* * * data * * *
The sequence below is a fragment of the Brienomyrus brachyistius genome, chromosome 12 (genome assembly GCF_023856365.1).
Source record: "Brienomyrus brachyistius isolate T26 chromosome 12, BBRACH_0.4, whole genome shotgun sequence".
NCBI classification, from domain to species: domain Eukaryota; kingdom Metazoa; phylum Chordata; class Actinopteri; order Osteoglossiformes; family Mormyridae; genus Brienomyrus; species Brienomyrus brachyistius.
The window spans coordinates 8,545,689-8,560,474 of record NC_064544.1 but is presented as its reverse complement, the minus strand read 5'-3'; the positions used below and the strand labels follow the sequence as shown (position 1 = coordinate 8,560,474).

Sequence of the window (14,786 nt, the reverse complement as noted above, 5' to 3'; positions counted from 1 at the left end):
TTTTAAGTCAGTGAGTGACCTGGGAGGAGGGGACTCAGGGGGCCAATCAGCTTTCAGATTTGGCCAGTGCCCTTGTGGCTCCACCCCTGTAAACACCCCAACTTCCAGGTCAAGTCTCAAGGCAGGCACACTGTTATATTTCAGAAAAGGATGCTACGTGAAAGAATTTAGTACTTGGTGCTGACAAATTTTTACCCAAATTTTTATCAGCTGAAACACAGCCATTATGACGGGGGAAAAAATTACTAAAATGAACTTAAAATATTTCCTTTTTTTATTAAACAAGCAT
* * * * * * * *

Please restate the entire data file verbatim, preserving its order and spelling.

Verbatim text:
The sequence below is a fragment of the Brienomyrus brachyistius genome, chromosome 12 (genome assembly GCF_023856365.1).
Source record: "Brienomyrus brachyistius isolate T26 chromosome 12, BBRACH_0.4, whole genome shotgun sequence".
NCBI classification, from domain to species: domain Eukaryota; kingdom Metazoa; phylum Chordata; class Actinopteri; order Osteoglossiformes; family Mormyridae; genus Brienomyrus; species Brienomyrus brachyistius.
The window spans coordinates 8,545,689-8,560,474 of record NC_064544.1 but is presented as its reverse complement, the minus strand read 5'-3'; the positions used below and the strand labels follow the sequence as shown (position 1 = coordinate 8,560,474).

Sequence of the window (14,786 nt, the reverse complement as noted above, 5' to 3'; positions counted from 1 at the left end):
TTTTAAGTCAGTGAGTGACCTGGGAGGAGGGGACTCAGGGGGCCAATCAGCTTTCAGATTTGGCCAGTGCCCTTGTGGCTCCACCCCTGTAAACACCCCAACTTCCAGGTCAAGTCTCAAGGCAGGCACACTGTTATATTTCAGAAAAGGATGCTACGTGAAAGAATTTAGTACTTGGTGCTGACAAATTTTTACCCAAATTTTTATCAGCTGAAACACAGCCATTATGACGGGGGAAAAAATTACTAAAATGAACTTAAAATATTTCCTTTTTTTATTAAACAAGCAT